data Field

Your message goes here and can include up to 65,535 bytes (minus 60 bytes, the maximum size of the header). The data section includes any header information that the higher protocols need. For example, ICMP requires 4 bytes, UDP requires 8 bytes, and TCP requires 20–60 bytes.

The Internet packet system bases all its IPv4 packets on this structure. Each layer on top of this adds features and reliability.

InformIT Promotional Mailings & Special Offers

I would like to receive exclusive offers and hear about products from InformIT and its family of brands. I can unsubscribe at any time.


Pearson Education, Inc., 221 River Street, Hoboken, New Jersey 07030, (Pearson) presents this site to provide information about products and services that can be purchased through this site.

This privacy notice provides an overview of our commitment to privacy and describes how we collect, protect, use and share personal information collected through this site. Please note that other Pearson websites and online products and services have their own separate privacy policies.

Collection and Use of Information

To conduct business and deliver products and services, Pearson collects and uses personal information in several ways in connection with this site, including:

Questions and Inquiries

For inquiries and questions, we collect the inquiry or question, together with name, contact details (email address, phone number and mailing address) and any other additional information voluntarily submitted to us through a Contact Us form or an email. We use this information to address the inquiry and respond to the question.

Online Store

For orders and purchases placed through our online store on this site, we collect order details, name, institution name and address (if applicable), email address, phone number, shipping and billing addresses, credit/debit card information, shipping options and any instructions. We use this information to complete transactions, fulfill orders, communicate with individuals placing orders or visiting the online store, and for related purposes.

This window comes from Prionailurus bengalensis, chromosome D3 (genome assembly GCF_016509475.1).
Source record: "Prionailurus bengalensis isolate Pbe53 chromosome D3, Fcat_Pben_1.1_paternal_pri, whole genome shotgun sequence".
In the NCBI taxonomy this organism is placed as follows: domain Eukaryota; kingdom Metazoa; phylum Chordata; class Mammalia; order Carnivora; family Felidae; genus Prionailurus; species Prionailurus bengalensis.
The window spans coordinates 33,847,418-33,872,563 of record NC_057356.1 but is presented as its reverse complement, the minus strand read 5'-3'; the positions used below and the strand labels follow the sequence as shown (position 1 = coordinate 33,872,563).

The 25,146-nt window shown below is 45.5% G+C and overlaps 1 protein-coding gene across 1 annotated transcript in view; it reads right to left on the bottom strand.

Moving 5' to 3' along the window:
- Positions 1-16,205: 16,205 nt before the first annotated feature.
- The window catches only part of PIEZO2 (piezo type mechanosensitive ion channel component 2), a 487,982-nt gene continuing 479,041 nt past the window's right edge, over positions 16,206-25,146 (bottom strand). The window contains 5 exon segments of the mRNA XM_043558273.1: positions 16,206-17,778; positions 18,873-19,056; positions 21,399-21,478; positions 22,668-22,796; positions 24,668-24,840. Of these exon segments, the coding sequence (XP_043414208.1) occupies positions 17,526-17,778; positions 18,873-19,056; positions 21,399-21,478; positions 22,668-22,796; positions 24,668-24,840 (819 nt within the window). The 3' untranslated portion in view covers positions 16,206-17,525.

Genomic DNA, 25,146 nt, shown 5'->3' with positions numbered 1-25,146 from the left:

Pearson may offer opportunities to provide feedback or participate in surveys, including surveys evaluating Pearson products, services or sites. Participation is voluntary. Pearson collects information requested in the survey questions and uses the information to evaluate, support, maintain and improve products, services or sites, develop new products and services, conduct educational research and for other purposes specified in the survey.

Contests and Drawings

Occasionally, we may sponsor a contest or drawing. Participation is optional. Pearson collects name, contact information and other information specified on the entry form for the contest or drawing to conduct the contest or drawing. Pearson may collect additional personal information from the winners of a contest or drawing in order to award the prize and for tax reporting purposes, as required by law.


If you have elected to receive email newsletters or promotional mailings and special offers but want to unsubscribe, simply email information@informit.com.

Service Announcements

On rare occasions it is necessary to send out a strictly service related announcement. For instance, if our service is temporarily suspended for maintenance we might send users an email. Generally, users may not opt-out of these communications, though they can deactivate their account information. However, these communications are not promotional in nature.

Customer Service

We communicate with users on a regular basis to provide requested services and in regard to issues relating to their account we reply via email or phone in accordance with the users' wishes when a user submits their information through our Contact Us form.

Other Collection and Use of Information

Application and System Logs

Pearson automatically collects log data to help ensure the delivery, availability and security of this site. Log data may include technical information about how a user or visitor connected to this site, such as browser type, type of computer/device, operating system, internet service provider and IP address. We use this information for support purposes and to monitor the health of the site, identify problems, improve service, detect unauthorized access and fraudulent activity, prevent and respond to security incidents and appropriately scale computing resources.

Web Analytics

Pearson may use third party web trend analytical services, including Google Analytics, to collect visitor information, such as IP addresses, browser types, referring pages, pages visited and time spent on a particular site. While these analytical services collect and report information on an anonymous basis, they may use cookies to gather web trend information. The information gathered may enable Pearson (but not the third party web trend services) to link information with application and system log data. Pearson uses this information for system administration and to identify problems, improve service, detect unauthorized access and fraudulent activity, prevent and respond to security incidents, appropriately scale computing resources and otherwise support and deliver this site and its services.

Cookies and Related Technologies